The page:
Challenger disaster: Americans share memories on 30th anniversary of space shuttle explosion

‘I remember our class gathering around a TV to watch. It was the first time I saw a teacher cry.’

On Jan. 28, 1986, the space shuttle Challenger exploded 73 seconds after takeoff, killing all seven onboard and forever changing the lives of those who witnessed it.

As their families gathered at the Kennedy Space Center on Thursday to mark the 30th anniversary of the disaster, Americans old enough to remember watching the Challenger’s fateful flight are sharing their memories online.

In a series of tweets, Wall Street Journal columnist Peggy Noonan, who was President Ronald Reagan’s speechwriter at the time, recalled what was happening behind the scenes.

Noonan tweeted:

The Magee poem, High Flight, posed a challenge in the text. If the president quoted it [with] the preface, “As the poet JG Magee put it...” the end of the speech would not have worked and done its job. Clunky, awkward, would take you from RR’s thought to “Who’s Magee?” So I thought, it’s a famous enough poem that some will get the reference. I decided: put the Magee poem in quotes, without citation. Speech went out within WH for comment. All busy, chaos, tension. Didn’t know if RR would use the poem, he would if he knew it, if not no. As a precaution I called the press office — if reporters ask about the end of the speech it quotes poem by JG Magee, Jr. All set. Then an old friend I worked with at CBS called. Anything we should know about the speech? Stupidly, dumbly, I said yes. I told her the president may quote a poem at the end. Told her name and author. Thinking maybe after the speech they can read poem aloud. The CBS person got the Magee poem and gave it to anchor Dan Rather. But wires got crossed. He read part of the poem before Reagan spoke. I watched, heart in mouth. Oh no!  Then the president came on, gave his speech, used the quote. Relief. But I had to tell my boss. An anchor knew part of what the President would say in advance. Break of protocol in those days. I told the boss and was chastised. But in the flurry of the day my CBS mistake was hardly noticed. Went home that night upset about it, and feeling the speech hadn’t scoured, which was Lincoln’s word for what an effective speech does. Anyway, an awkward painful scattered day for all.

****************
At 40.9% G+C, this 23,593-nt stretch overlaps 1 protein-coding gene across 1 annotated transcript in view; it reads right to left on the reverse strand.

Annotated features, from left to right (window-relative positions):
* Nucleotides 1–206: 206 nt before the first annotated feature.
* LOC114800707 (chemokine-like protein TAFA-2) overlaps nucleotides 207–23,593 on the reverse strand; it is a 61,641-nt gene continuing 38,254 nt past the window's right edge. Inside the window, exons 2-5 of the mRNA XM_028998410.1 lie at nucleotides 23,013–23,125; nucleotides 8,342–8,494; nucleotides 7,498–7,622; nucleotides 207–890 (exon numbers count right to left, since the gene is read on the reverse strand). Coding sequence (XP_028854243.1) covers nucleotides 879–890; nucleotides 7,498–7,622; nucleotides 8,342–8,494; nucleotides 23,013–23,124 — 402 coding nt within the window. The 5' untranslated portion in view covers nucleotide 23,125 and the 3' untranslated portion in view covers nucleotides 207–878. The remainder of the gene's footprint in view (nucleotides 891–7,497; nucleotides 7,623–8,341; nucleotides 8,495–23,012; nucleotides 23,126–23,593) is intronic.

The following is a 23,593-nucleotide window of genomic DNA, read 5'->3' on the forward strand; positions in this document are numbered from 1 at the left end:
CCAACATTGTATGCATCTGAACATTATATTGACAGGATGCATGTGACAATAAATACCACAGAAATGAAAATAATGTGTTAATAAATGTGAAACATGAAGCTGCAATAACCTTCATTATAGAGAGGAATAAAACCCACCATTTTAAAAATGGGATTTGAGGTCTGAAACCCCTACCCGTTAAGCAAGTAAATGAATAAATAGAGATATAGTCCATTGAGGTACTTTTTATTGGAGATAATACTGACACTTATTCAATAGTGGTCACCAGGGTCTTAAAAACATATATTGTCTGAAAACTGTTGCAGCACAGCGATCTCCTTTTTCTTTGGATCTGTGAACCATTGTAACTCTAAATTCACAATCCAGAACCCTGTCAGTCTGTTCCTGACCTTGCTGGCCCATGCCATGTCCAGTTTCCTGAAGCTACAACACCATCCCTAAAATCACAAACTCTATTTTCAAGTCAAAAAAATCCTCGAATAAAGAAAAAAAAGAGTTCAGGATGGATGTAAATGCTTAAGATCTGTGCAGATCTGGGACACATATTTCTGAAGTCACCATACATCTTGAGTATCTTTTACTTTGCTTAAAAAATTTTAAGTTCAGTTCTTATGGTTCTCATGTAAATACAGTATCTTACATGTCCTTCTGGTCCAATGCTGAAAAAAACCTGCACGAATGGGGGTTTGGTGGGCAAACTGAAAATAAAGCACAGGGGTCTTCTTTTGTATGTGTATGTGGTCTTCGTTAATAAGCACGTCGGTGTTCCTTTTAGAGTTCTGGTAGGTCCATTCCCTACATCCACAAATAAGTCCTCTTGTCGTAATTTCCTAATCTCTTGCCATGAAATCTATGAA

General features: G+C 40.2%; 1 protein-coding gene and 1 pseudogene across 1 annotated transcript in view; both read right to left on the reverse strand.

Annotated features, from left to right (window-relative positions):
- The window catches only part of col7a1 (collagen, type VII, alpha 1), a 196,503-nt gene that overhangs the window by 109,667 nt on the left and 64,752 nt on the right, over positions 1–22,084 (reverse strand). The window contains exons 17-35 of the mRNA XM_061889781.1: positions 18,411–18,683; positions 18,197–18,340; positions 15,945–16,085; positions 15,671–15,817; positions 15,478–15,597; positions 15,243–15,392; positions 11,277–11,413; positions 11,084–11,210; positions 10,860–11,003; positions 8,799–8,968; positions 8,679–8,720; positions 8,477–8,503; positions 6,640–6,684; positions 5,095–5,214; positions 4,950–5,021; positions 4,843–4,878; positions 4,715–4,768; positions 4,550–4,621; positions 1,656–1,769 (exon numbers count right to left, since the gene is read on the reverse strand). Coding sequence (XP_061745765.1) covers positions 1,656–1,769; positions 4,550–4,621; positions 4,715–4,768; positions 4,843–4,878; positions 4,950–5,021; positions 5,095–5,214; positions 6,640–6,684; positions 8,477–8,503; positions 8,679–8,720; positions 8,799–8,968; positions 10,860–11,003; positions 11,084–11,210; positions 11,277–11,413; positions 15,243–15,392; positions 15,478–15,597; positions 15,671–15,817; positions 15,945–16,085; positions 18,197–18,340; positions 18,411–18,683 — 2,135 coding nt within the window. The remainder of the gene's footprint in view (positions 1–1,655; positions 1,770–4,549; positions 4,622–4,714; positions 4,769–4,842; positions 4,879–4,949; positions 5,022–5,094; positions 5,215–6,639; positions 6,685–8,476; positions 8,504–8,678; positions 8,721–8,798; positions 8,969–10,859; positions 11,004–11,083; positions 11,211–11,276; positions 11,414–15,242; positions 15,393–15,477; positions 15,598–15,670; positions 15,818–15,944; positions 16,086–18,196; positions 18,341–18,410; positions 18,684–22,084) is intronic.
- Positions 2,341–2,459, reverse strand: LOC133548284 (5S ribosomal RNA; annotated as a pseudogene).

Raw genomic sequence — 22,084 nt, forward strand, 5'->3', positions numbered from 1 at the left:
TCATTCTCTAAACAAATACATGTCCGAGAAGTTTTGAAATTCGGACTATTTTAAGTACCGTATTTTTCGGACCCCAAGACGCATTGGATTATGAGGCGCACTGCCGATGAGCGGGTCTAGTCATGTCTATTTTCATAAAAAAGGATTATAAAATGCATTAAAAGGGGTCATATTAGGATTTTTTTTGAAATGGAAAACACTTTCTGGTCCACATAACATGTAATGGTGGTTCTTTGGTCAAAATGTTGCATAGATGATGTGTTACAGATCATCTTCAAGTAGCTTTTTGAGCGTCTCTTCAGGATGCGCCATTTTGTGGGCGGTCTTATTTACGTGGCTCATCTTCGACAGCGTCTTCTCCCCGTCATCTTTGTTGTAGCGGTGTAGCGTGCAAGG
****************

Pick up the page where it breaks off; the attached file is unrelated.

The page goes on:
Here is that speech.